Specifically for here on campus, it requires us to be highly organized. The apartheid movement was very strategic with alliances [and] a large coalition—but across the board so that the bombs on Palestinians in refugee camps connect to the inner cities of the U.S.A. . . . We have to think of it as a continuum. We need an agenda that seeks change across the board.
Bazian’s reference to apartheid in South Africa is a staple of the BDS movement. But it is an inaccurate comparison, as is the “inner cities” of the U.S. to Palestinian “refugee camps.” Such decontexualized verbal borrowings cannot be the work of an unbiased intellectual, as they confuse and blur meaning in order to incite passions.
Lisa Taraki, a sociologist at Birzeit University near Ramallah on the West Bank and co-founder of the Palestinian Campaign for the Academic and Cultural Boycott of Israel, was the main speaker. Like Bazian, she relied heavily upon inflammatory language, labeling Israel a “colonial, settler, Zionist enterprise” that maintains power through “colonial rule, apartheid, and military occupation.” She also invoked Berkeley’s anti-war movement, likening it to the Arab-Israeli conflict:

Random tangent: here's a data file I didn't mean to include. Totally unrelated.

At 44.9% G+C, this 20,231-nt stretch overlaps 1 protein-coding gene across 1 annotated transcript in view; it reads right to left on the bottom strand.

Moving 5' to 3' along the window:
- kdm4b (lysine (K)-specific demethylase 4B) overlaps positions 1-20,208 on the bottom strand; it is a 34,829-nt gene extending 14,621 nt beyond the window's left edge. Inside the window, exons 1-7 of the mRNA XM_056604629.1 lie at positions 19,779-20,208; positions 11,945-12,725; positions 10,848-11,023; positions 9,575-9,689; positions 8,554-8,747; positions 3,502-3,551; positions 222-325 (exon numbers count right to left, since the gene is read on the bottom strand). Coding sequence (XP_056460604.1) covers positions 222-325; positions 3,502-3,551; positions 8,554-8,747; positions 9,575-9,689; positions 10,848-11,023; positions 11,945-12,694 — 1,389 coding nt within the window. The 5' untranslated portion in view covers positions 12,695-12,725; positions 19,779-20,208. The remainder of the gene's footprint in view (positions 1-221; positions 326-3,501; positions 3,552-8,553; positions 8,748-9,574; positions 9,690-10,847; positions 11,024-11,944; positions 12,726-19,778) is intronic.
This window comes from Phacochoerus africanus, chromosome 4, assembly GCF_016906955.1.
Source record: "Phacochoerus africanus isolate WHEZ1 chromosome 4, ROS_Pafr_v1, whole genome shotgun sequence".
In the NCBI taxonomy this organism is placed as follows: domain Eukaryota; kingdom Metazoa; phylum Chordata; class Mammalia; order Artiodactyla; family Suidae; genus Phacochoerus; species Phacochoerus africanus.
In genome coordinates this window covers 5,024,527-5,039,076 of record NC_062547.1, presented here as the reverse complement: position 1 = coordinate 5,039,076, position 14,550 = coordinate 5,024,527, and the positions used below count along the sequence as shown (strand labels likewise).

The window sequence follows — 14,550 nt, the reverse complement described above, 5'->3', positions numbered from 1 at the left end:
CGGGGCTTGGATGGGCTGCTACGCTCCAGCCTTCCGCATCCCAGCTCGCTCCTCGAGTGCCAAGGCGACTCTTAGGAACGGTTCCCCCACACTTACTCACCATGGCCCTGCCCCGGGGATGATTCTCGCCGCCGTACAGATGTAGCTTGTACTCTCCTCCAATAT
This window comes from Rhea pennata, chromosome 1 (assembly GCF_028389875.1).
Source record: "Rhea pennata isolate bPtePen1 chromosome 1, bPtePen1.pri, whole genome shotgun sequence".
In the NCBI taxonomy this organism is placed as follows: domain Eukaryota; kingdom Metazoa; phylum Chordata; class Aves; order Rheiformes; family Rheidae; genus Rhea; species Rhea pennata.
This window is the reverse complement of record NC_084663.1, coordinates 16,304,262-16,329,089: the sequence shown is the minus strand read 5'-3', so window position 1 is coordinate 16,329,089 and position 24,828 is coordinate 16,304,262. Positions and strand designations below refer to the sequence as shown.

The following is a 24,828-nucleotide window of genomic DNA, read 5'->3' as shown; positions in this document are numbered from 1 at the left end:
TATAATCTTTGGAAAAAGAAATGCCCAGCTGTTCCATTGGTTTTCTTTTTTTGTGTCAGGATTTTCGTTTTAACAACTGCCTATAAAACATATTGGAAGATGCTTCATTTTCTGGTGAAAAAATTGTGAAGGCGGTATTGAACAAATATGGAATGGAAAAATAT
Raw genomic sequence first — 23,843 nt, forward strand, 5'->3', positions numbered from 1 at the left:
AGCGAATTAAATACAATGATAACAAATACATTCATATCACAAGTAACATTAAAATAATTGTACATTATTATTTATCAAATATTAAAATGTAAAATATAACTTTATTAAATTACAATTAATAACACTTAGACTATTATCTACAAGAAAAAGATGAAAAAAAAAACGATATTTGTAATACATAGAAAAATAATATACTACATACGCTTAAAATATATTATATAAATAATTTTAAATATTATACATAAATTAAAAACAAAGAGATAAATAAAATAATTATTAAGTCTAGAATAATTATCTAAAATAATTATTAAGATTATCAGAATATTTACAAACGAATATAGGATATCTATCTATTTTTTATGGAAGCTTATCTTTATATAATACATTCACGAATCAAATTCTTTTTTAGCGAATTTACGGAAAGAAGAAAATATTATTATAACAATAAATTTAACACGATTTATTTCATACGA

I used to mingle with the anti-war crowd when I was a student at Mills College [in Oakland, California]. I tasted the tear gas on Telegraph Avenue, yes, and later tasted the same tear gas by the same manufacturer in Palestine.
She then outlined her vision for the BDS movement:
What Palestinians are beginning to realize now with the failure of the political process and dialog, is a new logic of BDS; not a logic of persuasion but of pressure. . . . There is a great deal the academic community can do to express solidarity and effectively work for change. . . . In the U.S., no one would have dreamed there would be a campaign like this; now they have 500 endorsements from American academics. . . . It’s not a boycott of individual Israelis, but of institutions, and the major cultural institutions are complicit in the domination of oppression. . . . The problem is the Israeli state and what upholds its power . . . virtually all Israeli institutions are complicit.